Book Reviews

How We’ll Live on Mars

8 December 2015 Astronomy Now

Stephen Petranek’s book does not deal with the reasons for exploring the Red Planet, but does outline many of the problems that will be encountered getting to Mars and overcome in order to live on its surface. Reviewer Greg Smye-Rumsby states that the book touches on many aspects of space travel and independent living on Mars, but does so at the cost of detail. “However … it certainly has crammed a great deal in. A worthwhile read,” he says.

Book Reviews

Myths, Symbols and Legends of Solar System Bodies

8 December 2015 Astronomy Now

The history of astronomy and how ancient peoples interpreted the Sun, Moon and planets through mythology, legends, art and popular culture is a fascinating one. However, reviewer I. Fontaine finds some serious errors in Rachel Alexander’s book. “It’s a rare example of reading something that overwhelms and disappoints in equal measure,” says Fontaine.


Howie Glatter Blug™

21 November 2015 Steve Ringwood

In order for a telescope to perform to theoretical limits its optical components must be perfectly aligned. With an optically fast Newtonian reflector this can be a challenge, but a laser collimator makes the task much easier. Steve Ringwood investigates Howie Glatter’s Blug™ — a charming contraction of ‘Barlowed collimation plug’.

Book Reviews

Galactic Encounters

17 November 2015 Astronomy Now

“With many great photographs — from Edwin Hubble to the Hubble Space Telescope — a robust approach to the science which is (usually) very well explained, and detailed footnotes, this is a history of galactic astronomy that should definitely find space on your bookshelf,” says reviewer Andy Sawers.


Baader Polaris — measuring and guiding eyepiece

10 November 2015 Steve Ringwood

Reviewer Steve Ringwood takes a look through a versatile 25mm eyepiece from Baader Planetarium that has a field cross-hatched by an illuminated reticule that permits measurement through sub-divided etched lines. It can also usefully employed as a guiding eyepiece as it is fitted with a T-2 thread, plus 1.25″ and 2″ nosepiece adapters are available.


Orion EON 115mm ED triplet APO refractor

1 November 2015 Steve Ringwood

ED glasses are fast becoming ubiquitous in astronomical equipment, particularly in banishing the remnants of chromatic aberration of the classic refractor. Steve Ringwood takes a look at a 115mm (4.5″) f/7 air-spaced triplet from Orion in the USA. Designed for both visual use and astrophotography, it sports a beefy three-inch dual-speed Crayford focuser and comes supplied its own hard carry case.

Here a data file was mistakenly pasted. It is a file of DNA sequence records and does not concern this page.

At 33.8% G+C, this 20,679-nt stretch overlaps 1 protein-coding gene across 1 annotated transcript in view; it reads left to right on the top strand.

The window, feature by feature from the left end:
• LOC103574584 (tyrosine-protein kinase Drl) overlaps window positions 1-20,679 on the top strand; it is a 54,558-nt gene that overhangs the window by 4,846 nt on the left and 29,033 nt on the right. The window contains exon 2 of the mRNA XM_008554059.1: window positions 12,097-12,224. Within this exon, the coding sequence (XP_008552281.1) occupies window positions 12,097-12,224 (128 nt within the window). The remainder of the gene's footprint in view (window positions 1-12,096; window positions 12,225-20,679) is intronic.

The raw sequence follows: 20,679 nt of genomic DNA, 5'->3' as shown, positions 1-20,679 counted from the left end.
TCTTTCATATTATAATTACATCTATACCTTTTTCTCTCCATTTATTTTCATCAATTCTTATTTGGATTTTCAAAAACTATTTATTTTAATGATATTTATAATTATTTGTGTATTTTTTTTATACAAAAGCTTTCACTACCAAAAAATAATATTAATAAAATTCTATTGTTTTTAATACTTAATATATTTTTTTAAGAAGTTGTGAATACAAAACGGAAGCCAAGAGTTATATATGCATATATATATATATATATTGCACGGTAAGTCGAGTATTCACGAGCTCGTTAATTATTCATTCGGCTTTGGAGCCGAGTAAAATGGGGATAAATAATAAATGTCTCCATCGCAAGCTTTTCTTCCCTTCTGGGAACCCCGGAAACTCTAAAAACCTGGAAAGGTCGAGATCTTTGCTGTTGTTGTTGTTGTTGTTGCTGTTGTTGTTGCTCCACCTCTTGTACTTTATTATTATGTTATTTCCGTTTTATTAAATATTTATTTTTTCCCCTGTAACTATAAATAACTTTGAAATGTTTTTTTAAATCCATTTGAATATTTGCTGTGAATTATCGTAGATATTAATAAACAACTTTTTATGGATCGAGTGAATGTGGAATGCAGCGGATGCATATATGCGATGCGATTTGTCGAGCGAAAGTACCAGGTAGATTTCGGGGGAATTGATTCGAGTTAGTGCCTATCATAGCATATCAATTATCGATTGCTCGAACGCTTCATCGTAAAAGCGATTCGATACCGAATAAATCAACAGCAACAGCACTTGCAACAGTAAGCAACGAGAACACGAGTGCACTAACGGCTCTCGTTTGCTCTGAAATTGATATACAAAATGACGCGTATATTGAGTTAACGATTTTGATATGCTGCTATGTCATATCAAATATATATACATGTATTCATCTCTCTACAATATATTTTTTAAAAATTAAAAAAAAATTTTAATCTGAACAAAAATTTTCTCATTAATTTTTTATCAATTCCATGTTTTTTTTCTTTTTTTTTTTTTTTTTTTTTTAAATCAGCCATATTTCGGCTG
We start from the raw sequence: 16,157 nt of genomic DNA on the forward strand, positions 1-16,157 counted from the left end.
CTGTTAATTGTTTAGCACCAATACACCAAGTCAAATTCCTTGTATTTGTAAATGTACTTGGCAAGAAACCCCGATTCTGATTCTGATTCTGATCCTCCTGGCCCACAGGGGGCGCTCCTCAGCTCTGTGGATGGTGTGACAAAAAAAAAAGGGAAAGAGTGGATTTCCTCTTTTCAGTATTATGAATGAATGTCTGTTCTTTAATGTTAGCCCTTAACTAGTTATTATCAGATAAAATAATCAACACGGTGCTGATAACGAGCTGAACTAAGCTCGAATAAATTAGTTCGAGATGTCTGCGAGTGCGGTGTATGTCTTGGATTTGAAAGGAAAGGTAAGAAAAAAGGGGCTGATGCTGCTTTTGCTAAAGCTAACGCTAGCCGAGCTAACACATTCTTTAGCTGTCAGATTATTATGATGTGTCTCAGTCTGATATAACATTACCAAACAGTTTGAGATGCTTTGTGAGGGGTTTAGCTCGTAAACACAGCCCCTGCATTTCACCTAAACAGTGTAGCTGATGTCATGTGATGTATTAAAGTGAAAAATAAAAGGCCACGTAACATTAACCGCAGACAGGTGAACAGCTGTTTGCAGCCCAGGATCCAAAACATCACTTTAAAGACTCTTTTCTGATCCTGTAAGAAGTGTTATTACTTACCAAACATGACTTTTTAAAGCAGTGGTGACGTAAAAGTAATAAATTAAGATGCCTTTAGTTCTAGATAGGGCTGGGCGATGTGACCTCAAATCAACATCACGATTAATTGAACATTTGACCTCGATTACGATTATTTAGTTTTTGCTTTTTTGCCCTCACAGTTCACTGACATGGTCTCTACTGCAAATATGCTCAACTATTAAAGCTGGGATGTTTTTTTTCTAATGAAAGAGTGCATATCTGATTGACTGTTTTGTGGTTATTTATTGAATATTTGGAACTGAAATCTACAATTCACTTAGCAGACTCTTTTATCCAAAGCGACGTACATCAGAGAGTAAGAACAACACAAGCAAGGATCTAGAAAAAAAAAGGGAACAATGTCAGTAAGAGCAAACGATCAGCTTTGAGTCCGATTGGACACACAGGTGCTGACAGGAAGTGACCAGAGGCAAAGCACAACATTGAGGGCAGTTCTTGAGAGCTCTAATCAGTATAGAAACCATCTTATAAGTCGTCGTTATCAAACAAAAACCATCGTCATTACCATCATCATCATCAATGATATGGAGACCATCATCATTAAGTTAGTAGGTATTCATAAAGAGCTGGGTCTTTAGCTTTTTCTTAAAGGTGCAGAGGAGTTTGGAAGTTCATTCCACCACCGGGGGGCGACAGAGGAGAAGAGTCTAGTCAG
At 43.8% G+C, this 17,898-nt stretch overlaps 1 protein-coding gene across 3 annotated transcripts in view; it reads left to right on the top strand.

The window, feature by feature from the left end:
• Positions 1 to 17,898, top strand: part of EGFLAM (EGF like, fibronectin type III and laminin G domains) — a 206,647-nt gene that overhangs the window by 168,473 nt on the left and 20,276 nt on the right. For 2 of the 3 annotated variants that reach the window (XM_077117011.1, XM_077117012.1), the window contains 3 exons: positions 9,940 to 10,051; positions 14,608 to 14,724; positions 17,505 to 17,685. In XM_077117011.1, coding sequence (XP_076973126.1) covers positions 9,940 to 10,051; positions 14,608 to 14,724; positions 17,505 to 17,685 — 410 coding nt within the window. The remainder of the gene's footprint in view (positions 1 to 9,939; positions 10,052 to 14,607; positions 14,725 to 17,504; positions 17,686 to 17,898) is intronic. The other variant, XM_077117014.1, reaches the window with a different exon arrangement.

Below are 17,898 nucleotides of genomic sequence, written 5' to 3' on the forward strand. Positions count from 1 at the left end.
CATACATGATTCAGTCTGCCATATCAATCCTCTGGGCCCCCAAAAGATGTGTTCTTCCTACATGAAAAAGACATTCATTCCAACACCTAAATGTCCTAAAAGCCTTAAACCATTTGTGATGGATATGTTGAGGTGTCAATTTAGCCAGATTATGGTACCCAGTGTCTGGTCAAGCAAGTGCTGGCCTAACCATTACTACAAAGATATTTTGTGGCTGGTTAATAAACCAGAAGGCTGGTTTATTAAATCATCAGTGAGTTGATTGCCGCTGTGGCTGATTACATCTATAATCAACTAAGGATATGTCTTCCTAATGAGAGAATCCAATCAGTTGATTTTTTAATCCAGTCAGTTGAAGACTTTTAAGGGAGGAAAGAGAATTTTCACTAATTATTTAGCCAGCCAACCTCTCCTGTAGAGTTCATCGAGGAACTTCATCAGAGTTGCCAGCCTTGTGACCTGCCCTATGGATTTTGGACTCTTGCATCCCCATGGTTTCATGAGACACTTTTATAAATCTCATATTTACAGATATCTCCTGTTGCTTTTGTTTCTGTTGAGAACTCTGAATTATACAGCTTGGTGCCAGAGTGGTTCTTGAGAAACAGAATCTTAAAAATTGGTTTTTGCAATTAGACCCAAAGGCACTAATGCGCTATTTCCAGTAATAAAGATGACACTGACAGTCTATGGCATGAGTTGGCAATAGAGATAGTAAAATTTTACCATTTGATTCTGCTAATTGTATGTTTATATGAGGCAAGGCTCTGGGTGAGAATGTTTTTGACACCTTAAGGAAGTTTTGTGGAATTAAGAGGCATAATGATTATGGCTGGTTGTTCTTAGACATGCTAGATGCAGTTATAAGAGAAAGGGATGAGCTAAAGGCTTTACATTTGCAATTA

Astro-Video Systems DSO-1 camera

20 October 2015 Ade Ashford

Are you looking for something to bring the wow factor back to your public viewing sessions, or a means to observe in comfort out of the cold? The sub-£100 Astro-Video Systems DSO-1 camera promises near realtime colour imaging of deep-sky objects and high-resolution planetary imaging with modest telescopes. Does it deliver? Ade Ashford finds out.


Geoptik CCD cooling fan

17 October 2015 Steve Ringwood

CCDs are incredible devices, gobbling photons that have travelled the vastness of space with great efficiency. Their Achilles heel is to also accept spurious signals from the immediate vicinity — within their own traitorous circuitry. Steve Ringwood investigates a CCD cooling chamber that will reduce a camera’s noise and increase its efficiency for both daytime and nocturnal imaging.


Orion high-power 5× four-element Barlow lens

11 October 2015 Steve Ringwood

Reviewer Steve Ringwood waxes lyrical about this benevolent telescopic accessory — a new high-power 5x Barlow lens designed for 1.25-inch (31.7mm) eyepieces. It delivers a fairly ambitious amplification factor of five times to any ocular used with it, but its four-element design ensures that it does this whilst retaining image fidelity.

Book Reviews

Beyond: Our Future in Space

8 October 2015 Astronomy Now

With accessible prose and relentless curiosity, Chris Impey’s book reports on China’s plan to launch its own space station by 2020, proves that humans could survive on Mars, and unveils cutting-edge innovations poised to replace rockets at a fraction of the cost. “Beyond is a compelling book with great attention to detail and science that is awe inspiring — it is a stellar read indeed,” says reviewer Alex Green.